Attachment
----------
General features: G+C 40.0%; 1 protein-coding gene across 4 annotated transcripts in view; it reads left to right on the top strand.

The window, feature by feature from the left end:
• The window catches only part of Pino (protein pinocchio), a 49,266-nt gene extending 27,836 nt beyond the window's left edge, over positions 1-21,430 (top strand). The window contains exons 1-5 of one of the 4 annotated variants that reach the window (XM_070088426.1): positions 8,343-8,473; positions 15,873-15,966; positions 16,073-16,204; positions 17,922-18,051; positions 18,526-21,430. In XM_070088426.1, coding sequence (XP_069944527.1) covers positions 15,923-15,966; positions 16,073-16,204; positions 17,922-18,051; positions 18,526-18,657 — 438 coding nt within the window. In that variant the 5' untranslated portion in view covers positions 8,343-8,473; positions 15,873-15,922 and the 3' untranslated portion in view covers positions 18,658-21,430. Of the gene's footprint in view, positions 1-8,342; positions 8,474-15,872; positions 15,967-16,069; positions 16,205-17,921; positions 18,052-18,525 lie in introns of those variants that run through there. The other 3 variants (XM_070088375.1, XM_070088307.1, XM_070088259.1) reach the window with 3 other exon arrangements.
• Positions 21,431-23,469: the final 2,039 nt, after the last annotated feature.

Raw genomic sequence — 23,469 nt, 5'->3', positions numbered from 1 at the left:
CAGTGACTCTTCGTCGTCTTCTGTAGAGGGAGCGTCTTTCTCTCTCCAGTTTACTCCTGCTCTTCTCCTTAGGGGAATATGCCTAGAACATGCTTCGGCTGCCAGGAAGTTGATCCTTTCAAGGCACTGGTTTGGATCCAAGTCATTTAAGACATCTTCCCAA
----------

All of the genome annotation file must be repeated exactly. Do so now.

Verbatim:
General features: G+C 40.0%; 1 protein-coding gene across 4 annotated transcripts in view; it reads left to right on the top strand.

The window, feature by feature from the left end:
• The window catches only part of Pino (protein pinocchio), a 49,266-nt gene extending 27,836 nt beyond the window's left edge, over positions 1-21,430 (top strand). The window contains exons 1-5 of one of the 4 annotated variants that reach the window (XM_070088426.1): positions 8,343-8,473; positions 15,873-15,966; positions 16,073-16,204; positions 17,922-18,051; positions 18,526-21,430. In XM_070088426.1, coding sequence (XP_069944527.1) covers positions 15,923-15,966; positions 16,073-16,204; positions 17,922-18,051; positions 18,526-18,657 — 438 coding nt within the window. In that variant the 5' untranslated portion in view covers positions 8,343-8,473; positions 15,873-15,922 and the 3' untranslated portion in view covers positions 18,658-21,430. Of the gene's footprint in view, positions 1-8,342; positions 8,474-15,872; positions 15,967-16,069; positions 16,205-17,921; positions 18,052-18,525 lie in introns of those variants that run through there. The other 3 variants (XM_070088375.1, XM_070088307.1, XM_070088259.1) reach the window with 3 other exon arrangements.
• Positions 21,431-23,469: the final 2,039 nt, after the last annotated feature.

Raw genomic sequence — 23,469 nt, 5'->3', positions numbered from 1 at the left:
CAGTGACTCTTCGTCGTCTTCTGTAGAGGGAGCGTCTTTCTCTCTCCAGTTTACTCCTGCTCTTCTCCTTAGGGGAATATGCCTAGAACATGCTTCGGCTGCCAGGAAGTTGATCCTTTCAAGGCACTGGTTTGGATCCAAGTCATTTAAGACATCTTCCCAA